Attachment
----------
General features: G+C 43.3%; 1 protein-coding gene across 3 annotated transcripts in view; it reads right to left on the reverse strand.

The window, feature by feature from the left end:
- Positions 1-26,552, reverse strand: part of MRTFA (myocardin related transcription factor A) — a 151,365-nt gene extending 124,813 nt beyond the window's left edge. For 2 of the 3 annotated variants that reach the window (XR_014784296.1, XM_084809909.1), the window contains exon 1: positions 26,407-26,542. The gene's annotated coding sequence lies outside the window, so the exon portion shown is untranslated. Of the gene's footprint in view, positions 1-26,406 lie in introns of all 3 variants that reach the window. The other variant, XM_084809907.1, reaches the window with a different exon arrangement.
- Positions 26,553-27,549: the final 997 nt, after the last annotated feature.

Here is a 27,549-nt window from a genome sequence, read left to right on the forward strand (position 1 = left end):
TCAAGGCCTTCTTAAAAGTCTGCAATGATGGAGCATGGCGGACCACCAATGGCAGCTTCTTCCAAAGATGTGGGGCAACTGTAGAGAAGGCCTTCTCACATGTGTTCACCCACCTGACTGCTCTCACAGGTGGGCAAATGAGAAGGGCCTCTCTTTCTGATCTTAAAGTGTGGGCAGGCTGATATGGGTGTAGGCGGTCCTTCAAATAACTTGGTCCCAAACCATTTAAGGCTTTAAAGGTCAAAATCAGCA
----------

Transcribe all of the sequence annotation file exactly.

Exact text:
General features: G+C 43.3%; 1 protein-coding gene across 3 annotated transcripts in view; it reads right to left on the reverse strand.

The window, feature by feature from the left end:
- Positions 1-26,552, reverse strand: part of MRTFA (myocardin related transcription factor A) — a 151,365-nt gene extending 124,813 nt beyond the window's left edge. For 2 of the 3 annotated variants that reach the window (XR_014784296.1, XM_084809909.1), the window contains exon 1: positions 26,407-26,542. The gene's annotated coding sequence lies outside the window, so the exon portion shown is untranslated. Of the gene's footprint in view, positions 1-26,406 lie in introns of all 3 variants that reach the window. The other variant, XM_084809907.1, reaches the window with a different exon arrangement.
- Positions 26,553-27,549: the final 997 nt, after the last annotated feature.

Here is a 27,549-nt window from a genome sequence, read left to right on the forward strand (position 1 = left end):
TCAAGGCCTTCTTAAAAGTCTGCAATGATGGAGCATGGCGGACCACCAATGGCAGCTTCTTCCAAAGATGTGGGGCAACTGTAGAGAAGGCCTTCTCACATGTGTTCACCCACCTGACTGCTCTCACAGGTGGGCAAATGAGAAGGGCCTCTCTTTCTGATCTTAAAGTGTGGGCAGGCTGATATGGGTGTAGGCGGTCCTTCAAATAACTTGGTCCCAAACCATTTAAGGCTTTAAAGGTCAAAATCAGCA